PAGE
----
As many probably know by now, one of the most anticipated games of the year, Red Dead Redemption 2, comes out tomorrow. The early reviews have dropped today, and with the average Metacritic score sitting at a 97, it is on track to become one of the most highly-reviewed games of all time. Ultimately, however, I am not writing this post to talk about the game’s review scores. Instead, I am here to talk about a quote that comes from an EGM review that was retweeted by Metacritic as a promotion for the game’s high reviews. The quote in question reads, “One of the most gorgeous, seamless, rootinest, tootinest games ever made, and if you voluntarily miss out on it, you’re either not a gamer or in a coma.”
Reading this quote was an upsetting experience, to say the least, specifically for the part insinuating that people cannot call themselves “gamers” if they do not want to play Red Dead Redemption 2. This blanket statement is insulting to the gaming community, as it makes us sound like mindless robots, endlessly consuming the exact same video games and sharing identical opinions. The reality is that every gamer is different, and while a game may be objectively phenomenal in every regard, there are still people who will not want to play that specific title, and it doesn’t make them any worse for it. Take my own tastes, for example. I hated Persona 5 and never finished Breath of the Wild because it didn’t hold my interest. On the other hand, Saints Row IV is in my top ten, and I adore Mass Effect Andromeda for the great, though flawed, experience that it is.
Within the community, there’s been a lot of backlash against this comment, but there’s also a more concerning consequence from a quote like this. Games are getting more and more expensive to make, to the point where they are on par with a lot of other forms of media, like creating a movie. The issue is, however, that most every person in modern society watches at least some movies, and this case is not true with gaming. If the community wants games to continue to improve, and we want those improvements without games being priced at double what they are today, then we need more bodies in the industry. Now, think about what this quote says to someone that is considering making that leap of faith into the gaming industry. It doesn’t speak well to the community and may very well scare potential gamers off, worrying that they aren’t hardcore enough to handle a game like this, or that they don’t want to participate in a community that judges them for their tastes.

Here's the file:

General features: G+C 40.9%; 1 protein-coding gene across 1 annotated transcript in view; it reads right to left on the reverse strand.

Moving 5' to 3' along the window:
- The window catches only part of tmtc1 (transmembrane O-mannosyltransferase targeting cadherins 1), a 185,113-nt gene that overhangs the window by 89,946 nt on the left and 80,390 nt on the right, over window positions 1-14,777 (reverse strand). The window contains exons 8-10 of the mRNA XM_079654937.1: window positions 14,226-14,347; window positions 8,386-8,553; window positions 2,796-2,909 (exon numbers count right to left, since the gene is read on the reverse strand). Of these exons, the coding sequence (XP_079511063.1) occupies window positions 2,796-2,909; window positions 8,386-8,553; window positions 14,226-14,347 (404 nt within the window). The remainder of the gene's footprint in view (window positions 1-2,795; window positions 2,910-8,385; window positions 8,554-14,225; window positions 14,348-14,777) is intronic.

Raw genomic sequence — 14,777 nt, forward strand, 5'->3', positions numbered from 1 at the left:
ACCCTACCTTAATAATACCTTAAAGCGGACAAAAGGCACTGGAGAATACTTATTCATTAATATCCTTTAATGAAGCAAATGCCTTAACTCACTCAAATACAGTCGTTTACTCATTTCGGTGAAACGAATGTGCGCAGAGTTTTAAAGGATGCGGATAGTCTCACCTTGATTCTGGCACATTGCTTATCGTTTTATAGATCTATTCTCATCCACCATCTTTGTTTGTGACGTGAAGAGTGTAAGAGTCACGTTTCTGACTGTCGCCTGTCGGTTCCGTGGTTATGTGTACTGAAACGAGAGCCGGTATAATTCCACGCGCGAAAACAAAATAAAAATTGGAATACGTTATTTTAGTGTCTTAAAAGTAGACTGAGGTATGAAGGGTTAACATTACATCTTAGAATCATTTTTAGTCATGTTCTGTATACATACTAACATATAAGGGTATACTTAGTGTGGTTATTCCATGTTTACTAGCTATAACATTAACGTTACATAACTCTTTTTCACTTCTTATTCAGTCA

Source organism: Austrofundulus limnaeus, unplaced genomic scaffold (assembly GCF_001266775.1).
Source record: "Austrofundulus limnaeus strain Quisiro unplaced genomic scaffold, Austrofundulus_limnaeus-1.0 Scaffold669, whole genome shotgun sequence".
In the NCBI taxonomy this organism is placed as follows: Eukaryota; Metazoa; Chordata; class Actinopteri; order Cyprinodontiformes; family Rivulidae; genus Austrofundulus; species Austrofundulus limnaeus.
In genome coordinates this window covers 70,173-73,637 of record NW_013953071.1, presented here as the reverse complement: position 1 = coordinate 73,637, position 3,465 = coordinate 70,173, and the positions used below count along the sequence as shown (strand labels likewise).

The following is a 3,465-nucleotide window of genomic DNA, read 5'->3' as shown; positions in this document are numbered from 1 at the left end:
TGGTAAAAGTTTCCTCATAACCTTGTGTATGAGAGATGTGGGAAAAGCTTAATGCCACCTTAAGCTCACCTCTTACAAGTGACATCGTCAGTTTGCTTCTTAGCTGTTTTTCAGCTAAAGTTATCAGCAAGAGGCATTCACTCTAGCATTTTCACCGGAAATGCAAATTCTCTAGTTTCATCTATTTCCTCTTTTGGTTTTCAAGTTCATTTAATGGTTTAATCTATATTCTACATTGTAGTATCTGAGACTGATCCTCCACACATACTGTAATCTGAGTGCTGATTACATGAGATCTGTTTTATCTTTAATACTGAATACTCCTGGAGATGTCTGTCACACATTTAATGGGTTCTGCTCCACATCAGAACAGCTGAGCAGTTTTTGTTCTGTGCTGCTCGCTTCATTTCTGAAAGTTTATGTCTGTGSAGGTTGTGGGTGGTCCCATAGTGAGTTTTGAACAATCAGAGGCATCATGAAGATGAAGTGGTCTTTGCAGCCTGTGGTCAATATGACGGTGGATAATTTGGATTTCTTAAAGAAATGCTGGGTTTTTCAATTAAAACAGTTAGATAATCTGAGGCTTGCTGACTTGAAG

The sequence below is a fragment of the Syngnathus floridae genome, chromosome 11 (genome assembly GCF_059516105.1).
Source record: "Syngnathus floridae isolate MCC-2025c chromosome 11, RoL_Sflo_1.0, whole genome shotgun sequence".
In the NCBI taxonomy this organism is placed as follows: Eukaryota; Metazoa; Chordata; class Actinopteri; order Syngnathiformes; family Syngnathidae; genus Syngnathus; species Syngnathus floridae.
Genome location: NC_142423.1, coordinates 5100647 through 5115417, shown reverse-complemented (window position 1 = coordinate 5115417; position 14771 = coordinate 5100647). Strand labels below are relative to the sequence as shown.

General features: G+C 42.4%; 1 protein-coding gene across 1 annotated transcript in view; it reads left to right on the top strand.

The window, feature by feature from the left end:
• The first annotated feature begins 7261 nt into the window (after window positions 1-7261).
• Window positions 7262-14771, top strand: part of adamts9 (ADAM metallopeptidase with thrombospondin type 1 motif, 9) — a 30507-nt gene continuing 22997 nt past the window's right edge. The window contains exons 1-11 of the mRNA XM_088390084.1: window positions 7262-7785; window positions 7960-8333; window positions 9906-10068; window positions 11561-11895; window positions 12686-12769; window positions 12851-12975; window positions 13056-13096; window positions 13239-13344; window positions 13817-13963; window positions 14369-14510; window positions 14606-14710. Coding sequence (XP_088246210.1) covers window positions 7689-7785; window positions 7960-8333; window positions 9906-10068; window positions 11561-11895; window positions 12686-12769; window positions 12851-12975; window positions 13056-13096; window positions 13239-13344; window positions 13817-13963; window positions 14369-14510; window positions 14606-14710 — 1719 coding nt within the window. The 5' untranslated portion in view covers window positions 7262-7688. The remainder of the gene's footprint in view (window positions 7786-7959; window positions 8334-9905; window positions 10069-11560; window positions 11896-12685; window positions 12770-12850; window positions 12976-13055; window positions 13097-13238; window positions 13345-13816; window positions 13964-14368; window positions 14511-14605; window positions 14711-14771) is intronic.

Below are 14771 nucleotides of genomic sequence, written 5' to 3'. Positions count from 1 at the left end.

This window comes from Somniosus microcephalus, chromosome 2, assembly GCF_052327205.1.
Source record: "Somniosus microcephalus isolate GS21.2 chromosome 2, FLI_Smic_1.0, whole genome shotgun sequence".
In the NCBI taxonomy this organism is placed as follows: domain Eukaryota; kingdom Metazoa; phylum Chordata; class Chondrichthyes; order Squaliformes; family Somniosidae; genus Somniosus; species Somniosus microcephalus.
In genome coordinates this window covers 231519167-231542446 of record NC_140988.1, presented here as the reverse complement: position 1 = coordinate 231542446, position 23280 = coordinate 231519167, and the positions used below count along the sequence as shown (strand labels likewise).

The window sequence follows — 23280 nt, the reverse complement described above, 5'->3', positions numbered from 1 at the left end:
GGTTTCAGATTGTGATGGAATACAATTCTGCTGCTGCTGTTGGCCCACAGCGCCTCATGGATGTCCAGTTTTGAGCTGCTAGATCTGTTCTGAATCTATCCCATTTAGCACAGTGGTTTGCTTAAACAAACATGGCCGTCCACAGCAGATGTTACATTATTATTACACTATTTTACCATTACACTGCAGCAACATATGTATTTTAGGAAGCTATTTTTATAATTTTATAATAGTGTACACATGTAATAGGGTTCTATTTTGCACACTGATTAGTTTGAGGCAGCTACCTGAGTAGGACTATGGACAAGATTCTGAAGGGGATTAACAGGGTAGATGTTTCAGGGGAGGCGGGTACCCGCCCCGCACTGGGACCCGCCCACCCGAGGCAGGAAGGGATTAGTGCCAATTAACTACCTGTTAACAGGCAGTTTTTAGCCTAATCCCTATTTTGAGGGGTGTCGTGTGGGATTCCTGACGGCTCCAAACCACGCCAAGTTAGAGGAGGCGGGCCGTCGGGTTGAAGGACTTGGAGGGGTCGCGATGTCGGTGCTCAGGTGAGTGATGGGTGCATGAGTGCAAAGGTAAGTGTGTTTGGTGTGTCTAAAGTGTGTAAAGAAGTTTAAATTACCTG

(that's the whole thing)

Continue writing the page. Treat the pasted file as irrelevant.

For as horrifying as this comment is for many gamers, the scary truth is that this is nowhere near an isolated event. I know that I’m guilty of occasionally staring at my husband like he grew a second head when he tells me he doesn’t like a game that I adore. Conversely, I vividly remember that there are games I played through the entirety of, hating every minute along the way, just because someone I knew told me that I wasn’t a real gamer unless I had played them. Gamers are incredibly loyal to their favorite games, and while that’s a great sign of a healthy industry, it can cause toxicity when arguments start up about whose opinion is objectively correct. This inability to accept that people have different opinions regarding video games needs to stop, as in addition to wreaking havoc within the gaming community, it is stalling growth by preventing new gamers from joining.
I want to close this piece by stressing that I have so many great experiences from the gaming community. There are a ton of people, both in real life and online, that I have had wonderful debates and discussions with that don’t include an ounce of hostility. Therefore, I am by no means generalizing that “all gamers are evil”, as I know that is not the case. Still, quotes like this one from EGM and discussions I have had over the years with less than pleasant people show that this community still has a long way to go. Everyone who is reading this post should feel inspired to be the change the community needs. Reach out to people who are considering joining us gamers and make them want to stay. Don’t attack people because they don’t like or have no interest in a certain game. Together, we can make the community a better place.
Do you have any experiences with toxicity in the gaming community? Let me know in the comments below!
Note: This post is imported from a prior blog, HannieBee Games.